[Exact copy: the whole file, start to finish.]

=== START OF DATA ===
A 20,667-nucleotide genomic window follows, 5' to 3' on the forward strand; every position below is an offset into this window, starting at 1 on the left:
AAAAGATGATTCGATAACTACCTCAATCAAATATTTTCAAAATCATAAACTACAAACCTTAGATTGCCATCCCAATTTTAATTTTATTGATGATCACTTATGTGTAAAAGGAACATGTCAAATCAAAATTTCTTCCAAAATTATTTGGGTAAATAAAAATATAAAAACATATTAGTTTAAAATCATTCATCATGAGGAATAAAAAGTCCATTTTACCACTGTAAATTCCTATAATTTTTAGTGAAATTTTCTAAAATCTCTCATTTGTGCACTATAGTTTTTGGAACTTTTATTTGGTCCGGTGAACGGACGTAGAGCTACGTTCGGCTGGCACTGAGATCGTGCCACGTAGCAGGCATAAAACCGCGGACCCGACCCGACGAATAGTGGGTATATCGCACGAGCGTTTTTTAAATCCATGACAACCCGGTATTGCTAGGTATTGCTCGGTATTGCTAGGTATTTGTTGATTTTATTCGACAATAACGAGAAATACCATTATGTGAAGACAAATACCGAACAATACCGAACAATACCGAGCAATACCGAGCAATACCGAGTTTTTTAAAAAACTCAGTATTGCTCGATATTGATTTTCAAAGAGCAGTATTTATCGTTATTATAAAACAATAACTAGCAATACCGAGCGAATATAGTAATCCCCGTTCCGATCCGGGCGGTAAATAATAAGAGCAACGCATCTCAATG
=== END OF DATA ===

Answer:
A 20,667-nucleotide genomic window follows, 5' to 3' on the forward strand; every position below is an offset into this window, starting at 1 on the left:
AAAAGATGATTCGATAACTACCTCAATCAAATATTTTCAAAATCATAAACTACAAACCTTAGATTGCCATCCCAATTTTAATTTTATTGATGATCACTTATGTGTAAAAGGAACATGTCAAATCAAAATTTCTTCCAAAATTATTTGGGTAAATAAAAATATAAAAACATATTAGTTTAAAATCATTCATCATGAGGAATAAAAAGTCCATTTTACCACTGTAAATTCCTATAATTTTTAGTGAAATTTTCTAAAATCTCTCATTTGTGCACTATAGTTTTTGGAACTTTTATTTGGTCCGGTGAACGGACGTAGAGCTACGTTCGGCTGGCACTGAGATCGTGCCACGTAGCAGGCATAAAACCGCGGACCCGACCCGACGAATAGTGGGTATATCGCACGAGCGTTTTTTAAATCCATGACAACCCGGTATTGCTAGGTATTGCTCGGTATTGCTAGGTATTTGTTGATTTTATTCGACAATAACGAGAAATACCATTATGTGAAGACAAATACCGAACAATACCGAACAATACCGAGCAATACCGAGCAATACCGAGTTTTTTAAAAAACTCAGTATTGCTCGATATTGATTTTCAAAGAGCAGTATTTATCGTTATTATAAAACAATAACTAGCAATACCGAGCGAATATAGTAATCCCCGTTCCGATCCGGGCGGTAAATAATAAGAGCAACGCATCTCAATG